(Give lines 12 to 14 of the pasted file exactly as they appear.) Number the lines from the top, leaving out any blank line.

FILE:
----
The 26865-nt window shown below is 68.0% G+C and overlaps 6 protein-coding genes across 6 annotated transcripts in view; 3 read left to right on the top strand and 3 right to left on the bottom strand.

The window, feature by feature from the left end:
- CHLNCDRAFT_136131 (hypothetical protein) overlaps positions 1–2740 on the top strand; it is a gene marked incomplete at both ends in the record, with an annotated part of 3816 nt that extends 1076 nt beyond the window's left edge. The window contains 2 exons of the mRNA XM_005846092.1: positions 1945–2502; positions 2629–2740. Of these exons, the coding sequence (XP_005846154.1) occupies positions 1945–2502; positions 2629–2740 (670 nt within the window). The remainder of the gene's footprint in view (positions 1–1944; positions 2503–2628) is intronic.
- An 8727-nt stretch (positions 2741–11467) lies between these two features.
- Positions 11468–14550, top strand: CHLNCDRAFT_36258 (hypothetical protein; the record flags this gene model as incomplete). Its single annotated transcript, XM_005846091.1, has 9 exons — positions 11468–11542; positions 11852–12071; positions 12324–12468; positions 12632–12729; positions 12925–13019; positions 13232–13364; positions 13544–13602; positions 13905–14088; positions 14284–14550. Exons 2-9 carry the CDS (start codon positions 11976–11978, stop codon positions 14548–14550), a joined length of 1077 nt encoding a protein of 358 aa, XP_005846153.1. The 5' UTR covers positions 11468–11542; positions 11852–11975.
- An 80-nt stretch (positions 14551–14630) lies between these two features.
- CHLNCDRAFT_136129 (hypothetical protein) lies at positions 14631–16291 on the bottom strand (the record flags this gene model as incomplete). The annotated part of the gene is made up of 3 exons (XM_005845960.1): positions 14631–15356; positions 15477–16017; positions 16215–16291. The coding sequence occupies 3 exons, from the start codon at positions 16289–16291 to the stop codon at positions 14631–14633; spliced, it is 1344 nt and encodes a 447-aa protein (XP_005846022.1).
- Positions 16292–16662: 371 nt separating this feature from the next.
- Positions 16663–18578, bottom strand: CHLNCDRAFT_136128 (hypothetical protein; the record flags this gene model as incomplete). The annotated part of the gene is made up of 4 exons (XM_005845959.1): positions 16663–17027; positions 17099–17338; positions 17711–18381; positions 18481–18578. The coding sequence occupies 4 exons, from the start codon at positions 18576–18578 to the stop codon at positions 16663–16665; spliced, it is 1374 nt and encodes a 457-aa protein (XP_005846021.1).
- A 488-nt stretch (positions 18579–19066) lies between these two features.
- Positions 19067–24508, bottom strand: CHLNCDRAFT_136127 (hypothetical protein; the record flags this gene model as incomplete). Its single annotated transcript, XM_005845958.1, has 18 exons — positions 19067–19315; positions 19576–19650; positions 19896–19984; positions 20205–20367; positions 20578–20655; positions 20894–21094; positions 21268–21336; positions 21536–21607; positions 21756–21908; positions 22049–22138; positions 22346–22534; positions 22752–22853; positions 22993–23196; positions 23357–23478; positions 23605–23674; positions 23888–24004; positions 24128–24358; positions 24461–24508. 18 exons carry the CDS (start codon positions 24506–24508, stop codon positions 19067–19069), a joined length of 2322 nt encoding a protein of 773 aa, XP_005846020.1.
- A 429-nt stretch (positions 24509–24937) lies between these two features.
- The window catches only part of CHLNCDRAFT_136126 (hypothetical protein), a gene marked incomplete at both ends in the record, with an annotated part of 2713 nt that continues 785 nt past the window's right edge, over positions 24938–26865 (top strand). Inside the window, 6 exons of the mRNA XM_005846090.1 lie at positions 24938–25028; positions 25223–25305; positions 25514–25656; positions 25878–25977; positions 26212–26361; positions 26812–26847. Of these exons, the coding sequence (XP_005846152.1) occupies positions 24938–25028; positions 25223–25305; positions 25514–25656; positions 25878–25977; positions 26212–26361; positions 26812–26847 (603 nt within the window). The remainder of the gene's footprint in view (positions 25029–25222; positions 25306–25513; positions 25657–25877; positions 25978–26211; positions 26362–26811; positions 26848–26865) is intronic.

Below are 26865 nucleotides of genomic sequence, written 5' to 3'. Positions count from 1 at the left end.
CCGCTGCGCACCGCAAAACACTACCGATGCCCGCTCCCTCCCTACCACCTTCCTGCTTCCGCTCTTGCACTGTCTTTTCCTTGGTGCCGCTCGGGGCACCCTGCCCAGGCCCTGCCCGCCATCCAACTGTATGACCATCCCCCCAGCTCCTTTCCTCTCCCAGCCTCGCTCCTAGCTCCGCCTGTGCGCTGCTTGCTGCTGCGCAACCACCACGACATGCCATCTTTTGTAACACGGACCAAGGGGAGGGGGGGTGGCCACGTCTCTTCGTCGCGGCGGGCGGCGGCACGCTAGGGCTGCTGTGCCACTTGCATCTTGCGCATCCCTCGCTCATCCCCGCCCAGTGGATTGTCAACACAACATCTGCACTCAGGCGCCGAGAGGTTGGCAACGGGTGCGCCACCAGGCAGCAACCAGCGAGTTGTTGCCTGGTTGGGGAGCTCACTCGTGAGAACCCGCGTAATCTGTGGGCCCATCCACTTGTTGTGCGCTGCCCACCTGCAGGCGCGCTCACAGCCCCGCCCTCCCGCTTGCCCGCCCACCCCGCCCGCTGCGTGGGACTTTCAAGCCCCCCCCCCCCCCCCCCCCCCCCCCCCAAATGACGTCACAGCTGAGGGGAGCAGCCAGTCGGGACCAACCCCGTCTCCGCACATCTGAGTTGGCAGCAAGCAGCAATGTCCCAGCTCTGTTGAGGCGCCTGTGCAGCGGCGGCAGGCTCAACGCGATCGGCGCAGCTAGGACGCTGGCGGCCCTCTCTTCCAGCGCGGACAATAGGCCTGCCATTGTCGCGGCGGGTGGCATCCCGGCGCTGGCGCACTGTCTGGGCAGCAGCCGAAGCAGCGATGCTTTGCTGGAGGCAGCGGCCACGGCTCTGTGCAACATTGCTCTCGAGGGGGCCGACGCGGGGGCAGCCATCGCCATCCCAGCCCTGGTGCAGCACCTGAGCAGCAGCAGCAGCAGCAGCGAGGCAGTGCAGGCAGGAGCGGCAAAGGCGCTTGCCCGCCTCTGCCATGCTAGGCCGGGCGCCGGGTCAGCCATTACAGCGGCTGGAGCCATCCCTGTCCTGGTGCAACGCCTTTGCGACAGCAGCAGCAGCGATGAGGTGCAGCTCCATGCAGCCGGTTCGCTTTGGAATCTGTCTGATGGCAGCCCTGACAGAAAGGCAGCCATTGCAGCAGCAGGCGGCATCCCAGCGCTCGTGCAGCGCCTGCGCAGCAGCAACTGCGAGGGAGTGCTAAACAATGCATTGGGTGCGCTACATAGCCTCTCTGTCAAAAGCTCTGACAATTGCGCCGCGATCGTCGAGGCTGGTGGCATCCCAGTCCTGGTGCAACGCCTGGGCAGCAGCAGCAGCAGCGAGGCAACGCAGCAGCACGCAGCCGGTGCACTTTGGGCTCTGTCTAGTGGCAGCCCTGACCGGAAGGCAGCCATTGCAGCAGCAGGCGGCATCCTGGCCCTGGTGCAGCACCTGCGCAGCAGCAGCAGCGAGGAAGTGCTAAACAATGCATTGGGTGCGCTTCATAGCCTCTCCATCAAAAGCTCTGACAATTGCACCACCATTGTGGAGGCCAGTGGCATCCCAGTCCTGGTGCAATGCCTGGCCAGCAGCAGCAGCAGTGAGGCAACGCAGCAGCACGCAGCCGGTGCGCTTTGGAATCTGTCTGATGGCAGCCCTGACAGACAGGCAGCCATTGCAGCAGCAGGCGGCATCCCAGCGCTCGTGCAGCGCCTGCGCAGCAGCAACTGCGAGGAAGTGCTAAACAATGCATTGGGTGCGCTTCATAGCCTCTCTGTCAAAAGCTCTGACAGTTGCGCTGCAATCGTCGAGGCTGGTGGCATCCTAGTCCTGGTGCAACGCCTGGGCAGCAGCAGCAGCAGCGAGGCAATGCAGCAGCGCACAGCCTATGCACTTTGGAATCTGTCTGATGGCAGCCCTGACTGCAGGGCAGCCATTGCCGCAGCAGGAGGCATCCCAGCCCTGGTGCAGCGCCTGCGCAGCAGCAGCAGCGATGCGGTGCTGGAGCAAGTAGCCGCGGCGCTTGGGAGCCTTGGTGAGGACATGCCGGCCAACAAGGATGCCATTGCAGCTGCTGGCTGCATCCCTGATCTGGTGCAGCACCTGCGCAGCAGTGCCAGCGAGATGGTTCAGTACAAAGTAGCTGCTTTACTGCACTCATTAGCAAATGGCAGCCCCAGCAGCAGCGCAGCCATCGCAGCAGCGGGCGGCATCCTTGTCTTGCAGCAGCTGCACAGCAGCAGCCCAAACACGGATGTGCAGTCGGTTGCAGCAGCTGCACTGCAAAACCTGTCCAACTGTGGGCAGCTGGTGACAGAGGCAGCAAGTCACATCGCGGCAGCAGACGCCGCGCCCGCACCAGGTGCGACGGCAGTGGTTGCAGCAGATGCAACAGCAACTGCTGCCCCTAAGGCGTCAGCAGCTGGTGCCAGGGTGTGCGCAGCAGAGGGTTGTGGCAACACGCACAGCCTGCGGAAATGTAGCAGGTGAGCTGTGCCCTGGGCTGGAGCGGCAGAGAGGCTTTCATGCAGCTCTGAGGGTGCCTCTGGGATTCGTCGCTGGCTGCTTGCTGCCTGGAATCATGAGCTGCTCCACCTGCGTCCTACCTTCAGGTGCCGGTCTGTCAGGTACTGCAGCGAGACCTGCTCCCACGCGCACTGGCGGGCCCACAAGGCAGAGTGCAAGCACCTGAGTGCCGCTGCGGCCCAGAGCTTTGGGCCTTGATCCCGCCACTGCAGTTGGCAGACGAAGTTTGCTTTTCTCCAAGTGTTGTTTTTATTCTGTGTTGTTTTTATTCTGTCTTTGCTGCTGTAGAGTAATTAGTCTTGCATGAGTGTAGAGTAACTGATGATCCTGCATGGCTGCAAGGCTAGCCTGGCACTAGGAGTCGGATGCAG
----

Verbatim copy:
- A 429-nt stretch (positions 24509–24937) lies between these two features.
- The window catches only part of CHLNCDRAFT_136126 (hypothetical protein), a gene marked incomplete at both ends in the record, with an annotated part of 2713 nt that continues 785 nt past the window's right edge, over positions 24938–26865 (top strand). Inside the window, 6 exons of the mRNA XM_005846090.1 lie at positions 24938–25028; positions 25223–25305; positions 25514–25656; positions 25878–25977; positions 26212–26361; positions 26812–26847. Of these exons, the coding sequence (XP_005846152.1) occupies positions 24938–25028; positions 25223–25305; positions 25514–25656; positions 25878–25977; positions 26212–26361; positions 26812–26847 (603 nt within the window). The remainder of the gene's footprint in view (positions 25029–25222; positions 25306–25513; positions 25657–25877; positions 25978–26211; positions 26362–26811; positions 26848–26865) is intronic.

Below are 26865 nucleotides of genomic sequence, written 5' to 3'. Positions count from 1 at the left end.